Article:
But when Dr. McGuire died, Eleanor--who had never worked a day in her life--was at a loss. "She was heartbroken," Grandma said. But she was also Eleanor. As one of her good friends remarked to Grandma a few years after Dr. McGuire's death, "God only said 'No' once to Eleanor, and that was when Will died."
She wasn't penniless, but there wasn't much left in the kitty, considering most of Dr. McGuire's patients were the children of the Great Depression and WWII. After his death, Eleanor was clueless as to how to run a household and pay bills. St. Raphael's Hospital, where Dr. McGuire was a professor of pediatric nursing in its now-defunct nursing school, gave her jobs out of sheer kindness but for which she was totally unqualified and would frequently call in sick.
"He served in WWI, came home, and could have made quite a living as doctor," Grandma said. "But he was such a generous man, and he rarely charged many of his patients, especially the ones in the immigrant and black communities. He wanted to help those patients, those families. And in those days, you paid your doctor when you saw them. If they didn't pay him, he wouldn't send a bill. It's just not who he was."
Eleanor died on March 29, 1958 in their pretty Forest Rd house, which they had built in the 20s. She died 50 years ago next week. Before her death, she had planned several times to sell the home, but when it came time to list it, she couldn't bear the idea. Instead, she who had never drank much in her life, drank herself to death in that house when she was only 54.
"That's young by any standards," said Grandma. "To think, they had only been married 23 years when he died--that's really not very long. And most of that was during the Depression and the War. And then he was gone. And she couldn't function. She was never an alcoholic. But she sure knew how to medicate herself in the end. Her friends--she had LOTS of friends--tried to help. But she didn't want it. She was heartbroken."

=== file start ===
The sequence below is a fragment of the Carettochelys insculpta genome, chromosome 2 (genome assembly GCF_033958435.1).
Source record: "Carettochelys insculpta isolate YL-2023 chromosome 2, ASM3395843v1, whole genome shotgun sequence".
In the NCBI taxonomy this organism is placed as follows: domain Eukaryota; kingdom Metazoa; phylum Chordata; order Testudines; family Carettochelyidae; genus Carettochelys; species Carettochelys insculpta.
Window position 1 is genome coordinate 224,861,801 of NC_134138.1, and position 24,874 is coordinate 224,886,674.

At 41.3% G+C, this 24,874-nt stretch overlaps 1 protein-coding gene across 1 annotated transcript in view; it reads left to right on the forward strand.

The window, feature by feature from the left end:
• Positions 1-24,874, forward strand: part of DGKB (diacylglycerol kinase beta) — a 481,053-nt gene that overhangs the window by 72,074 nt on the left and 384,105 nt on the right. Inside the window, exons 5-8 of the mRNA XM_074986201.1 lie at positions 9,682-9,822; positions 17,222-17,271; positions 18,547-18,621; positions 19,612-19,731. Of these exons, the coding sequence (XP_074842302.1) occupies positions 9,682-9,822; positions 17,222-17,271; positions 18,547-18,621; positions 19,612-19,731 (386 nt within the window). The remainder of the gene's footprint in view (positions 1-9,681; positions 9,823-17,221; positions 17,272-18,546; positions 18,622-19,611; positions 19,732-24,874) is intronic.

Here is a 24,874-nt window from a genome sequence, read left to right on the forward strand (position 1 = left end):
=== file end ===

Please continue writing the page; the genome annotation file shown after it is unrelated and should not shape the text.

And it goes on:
On March 1, 1999, my grandfather died of pneumonia in Donegal, Ireland, where he moved after two unsuccessful suicide attempts and then divorcing Grandma in 1990. The headstone of his grave, where he's buried on top of another corpse from a century ago, reads "O'Sullivan".
Later, I came home, put away the groceries, picked up around the house (Legos! Star Wars toys! Star Wars Lego toys!) and poured myself a big glass of wine. The most amazing moon rose up right where the sun rises each day, and I grabbed the video camera to capture it. Billie Holiday crooned from kitchen, which backlit the nightshot on my camera.
After a while, I called in the dog and put away the dishes.
I cleaned my engagement ring from Ian. I missed my children, who are with their father tonight.
I arranged the potted flowers I purchased for all the mothers this Easter, including Ian's mother, who loves my children dearly and who is babysitting them tomorrow night.
Oh, Eleanor. I wonder how heavy your heart might have been as a young bride or a middle-aged widow. Or maybe it wasn't. Maybe it was always about you. Either way, I am happy to have learned more about my messy family from Grandma tonight. In all honesty, it makes me love them all even more.
Tomorrow I'm going for a run. I had planned on one today, but I didn't feel like running in a seaside headwind on a March day. So tomorrow's the day. The first run of Spring. The kids come home at noon. Not a moment too soon.
And this, to lighten the mood. I heard this the other day in the car, and for some inexplicable reason, I liked it.
Just forgive me and enjoy it for a minute. C'mon. You KNOW you like this song. I bet you even know all the words to it...
...all hail the 90s.
Man, am I glad St. Paddy's day is over.